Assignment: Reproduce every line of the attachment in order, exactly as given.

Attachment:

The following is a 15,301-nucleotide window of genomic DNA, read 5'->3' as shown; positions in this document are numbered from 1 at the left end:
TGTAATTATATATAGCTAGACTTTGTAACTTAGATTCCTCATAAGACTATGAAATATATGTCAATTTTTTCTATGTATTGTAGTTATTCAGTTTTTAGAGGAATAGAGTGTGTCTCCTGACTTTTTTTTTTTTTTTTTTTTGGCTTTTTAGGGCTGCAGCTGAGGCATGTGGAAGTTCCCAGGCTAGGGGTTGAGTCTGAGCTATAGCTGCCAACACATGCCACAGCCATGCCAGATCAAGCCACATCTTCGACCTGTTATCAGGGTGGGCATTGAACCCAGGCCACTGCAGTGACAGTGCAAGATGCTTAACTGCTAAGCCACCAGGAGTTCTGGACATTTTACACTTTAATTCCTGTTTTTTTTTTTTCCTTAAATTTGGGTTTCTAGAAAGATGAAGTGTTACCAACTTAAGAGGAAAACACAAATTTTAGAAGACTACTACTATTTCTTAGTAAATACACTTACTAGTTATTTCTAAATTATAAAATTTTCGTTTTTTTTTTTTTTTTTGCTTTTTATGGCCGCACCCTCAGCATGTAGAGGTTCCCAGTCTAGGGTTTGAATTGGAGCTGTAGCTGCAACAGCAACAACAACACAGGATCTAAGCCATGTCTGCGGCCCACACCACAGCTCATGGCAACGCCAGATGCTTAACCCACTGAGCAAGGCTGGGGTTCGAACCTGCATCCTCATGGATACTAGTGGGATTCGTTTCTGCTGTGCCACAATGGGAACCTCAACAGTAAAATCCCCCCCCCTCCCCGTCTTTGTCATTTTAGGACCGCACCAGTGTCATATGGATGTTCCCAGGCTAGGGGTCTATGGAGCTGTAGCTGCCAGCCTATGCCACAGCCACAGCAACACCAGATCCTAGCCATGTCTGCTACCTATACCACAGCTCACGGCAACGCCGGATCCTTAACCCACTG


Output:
The following is a 15,301-nucleotide window of genomic DNA, read 5'->3' as shown; positions in this document are numbered from 1 at the left end:
TGTAATTATATATAGCTAGACTTTGTAACTTAGATTCCTCATAAGACTATGAAATATATGTCAATTTTTTCTATGTATTGTAGTTATTCAGTTTTTAGAGGAATAGAGTGTGTCTCCTGACTTTTTTTTTTTTTTTTTTTTGGCTTTTTAGGGCTGCAGCTGAGGCATGTGGAAGTTCCCAGGCTAGGGGTTGAGTCTGAGCTATAGCTGCCAACACATGCCACAGCCATGCCAGATCAAGCCACATCTTCGACCTGTTATCAGGGTGGGCATTGAACCCAGGCCACTGCAGTGACAGTGCAAGATGCTTAACTGCTAAGCCACCAGGAGTTCTGGACATTTTACACTTTAATTCCTGTTTTTTTTTTTTCCTTAAATTTGGGTTTCTAGAAAGATGAAGTGTTACCAACTTAAGAGGAAAACACAAATTTTAGAAGACTACTACTATTTCTTAGTAAATACACTTACTAGTTATTTCTAAATTATAAAATTTTCGTTTTTTTTTTTTTTTTTGCTTTTTATGGCCGCACCCTCAGCATGTAGAGGTTCCCAGTCTAGGGTTTGAATTGGAGCTGTAGCTGCAACAGCAACAACAACACAGGATCTAAGCCATGTCTGCGGCCCACACCACAGCTCATGGCAACGCCAGATGCTTAACCCACTGAGCAAGGCTGGGGTTCGAACCTGCATCCTCATGGATACTAGTGGGATTCGTTTCTGCTGTGCCACAATGGGAACCTCAACAGTAAAATCCCCCCCCCTCCCCGTCTTTGTCATTTTAGGACCGCACCAGTGTCATATGGATGTTCCCAGGCTAGGGGTCTATGGAGCTGTAGCTGCCAGCCTATGCCACAGCCACAGCAACACCAGATCCTAGCCATGTCTGCTACCTATACCACAGCTCACGGCAACGCCGGATCCTTAACCCACTG